Quick Tip for a More Stable Arch Linux Experience

Disclaimer: Everything below has been previously published online at Ark’s Comprehensive wiki, However, for whatever reason there is still a lot of misinformation out there about the stability of Arch and many users are not aware that these published tips exist.

The purpose of this short article is to raise awareness of the best routes to a more stable Arch Linux experience. This is not to say that Arch Linux is unstable. It’s not, it’s far from it. But for new users, there are a few precautions that should be taken so that Arch’s inherent independence doesn’t get in the way of system stability.

What is Arch Linux?

Let’s go back a little. Arch Linux is an independently developed, i686/x86-64 general purpose GNU/Linux distribution that is versatile enough for any role. The development focuses on simplicity, minimalism and code elegance. Arch is set up as a minimal base system, configured by the user, upon which to assemble their own ideal environment by installing only those required or desired for their unique purposes. GUI configuration utilities are not officially provided, and most system configuration is done from the shell and a text editor. Update: Arch Linux now offers more installer using which a. can be done for more simple installationIncluding Setting up your preferred desktop environment, Based on a rolling-release model, Arch also attempts to maintain Bleeding Edge and generally provides the latest stable versions of most software. , Source: Arch Linux Wiki,

Why Use Arch Linux on Desktop and Server?

Arch Linux can be a bit intimidating for some. However, once you get it running, it’s more fluid and simpler than most Linux distros. You’ll soon gain a sense of organization and beauty as with everything arch related. Be it with the OS, the community, or the documentation. Sleep (Ark User Repository) gives you access to all the software and third party apps you can dream of. The Arch repository also includes packages that would not qualify as ‘free’ according to GNU . install skype with pacman-s skype After you install and set up Arch for the first time, or you can quickly install what you need using AUR wrapper or other AUR helpers, then head Apps List To find even more app recommendations for an easy install. No need to add repositories, compile manually, or follow how-to installs. There are also Github-based apps available for package installs.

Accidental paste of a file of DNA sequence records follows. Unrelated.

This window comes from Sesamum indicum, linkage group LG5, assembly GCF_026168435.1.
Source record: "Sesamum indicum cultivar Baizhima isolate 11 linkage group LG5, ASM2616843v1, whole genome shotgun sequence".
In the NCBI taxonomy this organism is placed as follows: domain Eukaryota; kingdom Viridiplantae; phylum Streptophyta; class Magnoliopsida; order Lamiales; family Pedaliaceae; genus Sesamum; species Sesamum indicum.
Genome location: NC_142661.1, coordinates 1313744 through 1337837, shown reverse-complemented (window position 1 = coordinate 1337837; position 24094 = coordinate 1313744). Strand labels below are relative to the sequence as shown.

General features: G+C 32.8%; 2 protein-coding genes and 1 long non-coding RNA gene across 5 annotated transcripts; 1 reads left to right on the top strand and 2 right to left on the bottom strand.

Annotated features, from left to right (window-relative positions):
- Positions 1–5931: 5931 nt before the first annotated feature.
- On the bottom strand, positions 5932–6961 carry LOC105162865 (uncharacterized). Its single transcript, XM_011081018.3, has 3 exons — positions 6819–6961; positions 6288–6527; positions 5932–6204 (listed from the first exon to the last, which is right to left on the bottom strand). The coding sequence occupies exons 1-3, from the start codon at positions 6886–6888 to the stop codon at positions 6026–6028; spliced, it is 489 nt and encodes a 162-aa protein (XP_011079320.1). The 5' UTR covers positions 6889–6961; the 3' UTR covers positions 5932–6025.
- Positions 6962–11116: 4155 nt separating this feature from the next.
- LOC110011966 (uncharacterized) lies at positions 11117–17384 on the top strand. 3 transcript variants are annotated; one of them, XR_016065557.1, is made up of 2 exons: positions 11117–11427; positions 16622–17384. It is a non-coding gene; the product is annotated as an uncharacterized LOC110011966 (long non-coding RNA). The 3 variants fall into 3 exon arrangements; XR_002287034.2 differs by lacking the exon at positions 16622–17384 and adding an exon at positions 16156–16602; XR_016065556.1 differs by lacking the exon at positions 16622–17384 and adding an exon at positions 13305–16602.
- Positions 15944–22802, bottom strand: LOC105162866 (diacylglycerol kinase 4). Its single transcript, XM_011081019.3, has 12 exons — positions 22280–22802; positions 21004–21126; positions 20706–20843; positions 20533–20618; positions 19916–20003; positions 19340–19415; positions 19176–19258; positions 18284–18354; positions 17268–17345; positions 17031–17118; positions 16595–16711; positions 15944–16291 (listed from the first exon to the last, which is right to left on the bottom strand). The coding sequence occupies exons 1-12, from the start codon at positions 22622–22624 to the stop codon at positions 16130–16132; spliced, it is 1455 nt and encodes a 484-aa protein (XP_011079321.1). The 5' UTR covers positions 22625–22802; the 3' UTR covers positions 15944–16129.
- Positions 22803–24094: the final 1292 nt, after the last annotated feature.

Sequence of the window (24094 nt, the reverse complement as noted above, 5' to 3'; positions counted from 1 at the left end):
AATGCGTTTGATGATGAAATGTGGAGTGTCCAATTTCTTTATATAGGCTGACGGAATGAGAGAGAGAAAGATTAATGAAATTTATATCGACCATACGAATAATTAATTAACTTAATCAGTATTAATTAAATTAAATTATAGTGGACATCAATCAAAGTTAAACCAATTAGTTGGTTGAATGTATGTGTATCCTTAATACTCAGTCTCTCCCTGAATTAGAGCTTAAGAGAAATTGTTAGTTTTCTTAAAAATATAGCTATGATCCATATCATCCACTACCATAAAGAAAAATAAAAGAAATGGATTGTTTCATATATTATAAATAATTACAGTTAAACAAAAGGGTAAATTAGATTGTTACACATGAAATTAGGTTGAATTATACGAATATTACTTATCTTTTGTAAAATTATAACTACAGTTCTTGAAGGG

Best of all, since Arch Linux is a rolling release distro, you only need to install it once. Yes, one install for the life of your hardware. No replacement is issued every few months such as 16.04, 17.10, 18.04, etc. Nor does LTS (Long Term Support) mean you get stuck in time. To upgrade Arch Linux OS, you simply roll over with the command: pacman -Syu, and you’re done!

Say hello to Arch’s linux-lts package

You might think that the terms bleeding edge And Stable don’t play well together. Well, you’d be surprised. there is good discussion here With the takeaway that the arch can be as stable as you need it to be, or as stable as you make it. The first recommendation for a more stable Arch Linux experience, as with most Arch tips and tutorials, starts with a quick read of the Arch wiki… increase system stability (Changed) system maintenance) On that page, you’ll find about 20 simple techniques for increasing arch stability.

An often overlooked recommendation, as discussed there, is to switch to Arch. linux-lts a packet. The linux-lts package is an alternative Arch kernel package based on the older Linux kernel version and is available in the core repository. This particular kernel version receives Long Term Support (LTS) from upstream, including security improvements and some feature backports, especially useful for users who wish to use Arch Linux on servers, or those with newer kernel versions. Want the kernel to fallback if the problem occurs. , Also see list of kernels,

May you enjoy many years uninterruptedly Arch Anand,

read also Best Linux Distros in 2021 for Beginners, Experienced and Expert Users. (namely Manjaro as an Arch Linux alternative).

Published: November 19, 2014 | Last Updated: July 23, 2021

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